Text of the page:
- UK and Ireland
By Jessica Smith, Fitness Consultant
Walk into a modern health club and it's hard not to feel overwhelmed by the choices. The floor is full of cardiovascular modalities (exercise equipment) designed to burn calories, improve fitness, and tone muscles. While most cardiovascular equipment will accomplish one or all of these goals to varying degrees, trying to decide which machine is best for you can be a daunting experience even for the most knowledgeable fitness enthusiast.
When choosing, remember that there is no one "best" machine that for every person in every situation. Each one has its positive attributes and the best choice for you will depend on several factors:
There are several reasons why the elliptical trainer is the fastest growing fitness equipment category in both health clubs and home settings. First, while the elliptical is weight-bearing, it is also low impact, making it an ideal choice for overweight individuals or anyone who simply wants a joint-friendly alternative to higher-impact modalities such as running. Second, ellipticals offer variety; including adjustable ramps, variable resistance, and reverse motion. Some, such as the Precor® EFX®, offer variable stride motion and upper body levers for a total-body workout. Combined, these features allow you to customize your workout, from the intensity to the specific muscles used, while at the same time minimizing risk of injuries that are common with other modalities such as treadmill running and stair climbing.
So how do elliptical trainers stack up to other fitness modalities? Compared to running and stair climbing, research shows that elliptical training is at least, and possibly more, effective for improving cardiovascular fitness. Moreover, a recent study involving subjects with coronary artery disease showed that the Precor EFX elicited greater cardiopulmonary responses than walking on a treadmill at similar levels of perceived exertion. But the benefits don't stop there. Not only has the EFX elliptical been used during rehabilitation to increase aerobic power and anaerobic threshold when high impact training may not be appropriate, but because it closely simulates running motion, it is also an excellent way to cross-train and improve running mechanics. In fact, the elliptical is effective for improving cardiovascular fitness even in elite level runners.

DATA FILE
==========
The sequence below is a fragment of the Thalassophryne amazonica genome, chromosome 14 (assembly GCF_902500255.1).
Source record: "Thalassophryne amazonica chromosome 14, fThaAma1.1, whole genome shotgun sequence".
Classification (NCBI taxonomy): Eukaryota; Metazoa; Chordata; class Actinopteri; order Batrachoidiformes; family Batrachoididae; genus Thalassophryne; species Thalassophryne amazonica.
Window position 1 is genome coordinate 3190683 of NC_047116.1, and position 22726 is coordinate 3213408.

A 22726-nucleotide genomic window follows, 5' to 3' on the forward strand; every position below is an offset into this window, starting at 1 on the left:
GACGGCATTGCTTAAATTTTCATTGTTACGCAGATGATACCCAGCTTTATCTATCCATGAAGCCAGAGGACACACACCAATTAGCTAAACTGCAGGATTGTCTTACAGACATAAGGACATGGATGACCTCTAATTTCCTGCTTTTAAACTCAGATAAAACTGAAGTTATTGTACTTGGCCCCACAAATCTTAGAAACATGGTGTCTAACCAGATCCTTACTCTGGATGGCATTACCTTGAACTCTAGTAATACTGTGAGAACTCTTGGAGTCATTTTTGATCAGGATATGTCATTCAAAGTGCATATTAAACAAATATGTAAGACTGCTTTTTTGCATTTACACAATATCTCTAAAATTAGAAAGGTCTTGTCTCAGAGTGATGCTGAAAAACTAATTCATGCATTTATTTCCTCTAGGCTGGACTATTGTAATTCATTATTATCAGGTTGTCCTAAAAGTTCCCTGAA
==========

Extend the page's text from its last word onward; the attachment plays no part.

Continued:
Treadmills are standard in nearly all fitness settings, and for good reason. The treadmill is an extremely versatile piece of exercise equipment because it requires limited physical ability, is effective for improving overall health, and offers the advantage of being a weight-bearing exercise.
When walking or running on a treadmill, you are primarily using your legs and gluteal muscles. Because these muscles are relatively large, they require more energy. Therefore you can raise your heartbeat and keep it in its target range, without significant local fatigue. Treadmills also let you vary the intensity by increasing the speed or by increasing the incline. So, if you prefer walking, you can still achieve an effective workout simply by increasing the grade. The treadmill, however, is not without limitations. Because it is weight bearing, it may not be appropriate for individuals who are excessively overweight or who have or are predisposed to injury. For these individuals, a more joint-friendly or non-weight bearing exercise modality such as an elliptical trainer or stationary bicycle may be better.
If you use a treadmill to supplement your workouts or during inclement weather, it is important to realize that running on an indoor treadmill requires less energy than running at the same speed outdoors. To make up for the discrepancy, a good rule of thumb is to increase the incline on the treadmill anywhere between 1 to 4 percent, if you normally run on flat surfaces. If you run on hilly terrain, however, you may want to increase the grade even more, using your heart rate as a guide.
The stair climber, or stair stepper, is also a weight-bearing exercise that targets the calves, thighs, and gluteal muscles. Stair climbers have an intuitive motion and are functional and easy to learn for individuals of all ages and abilities, making them a viable alternative for many individuals.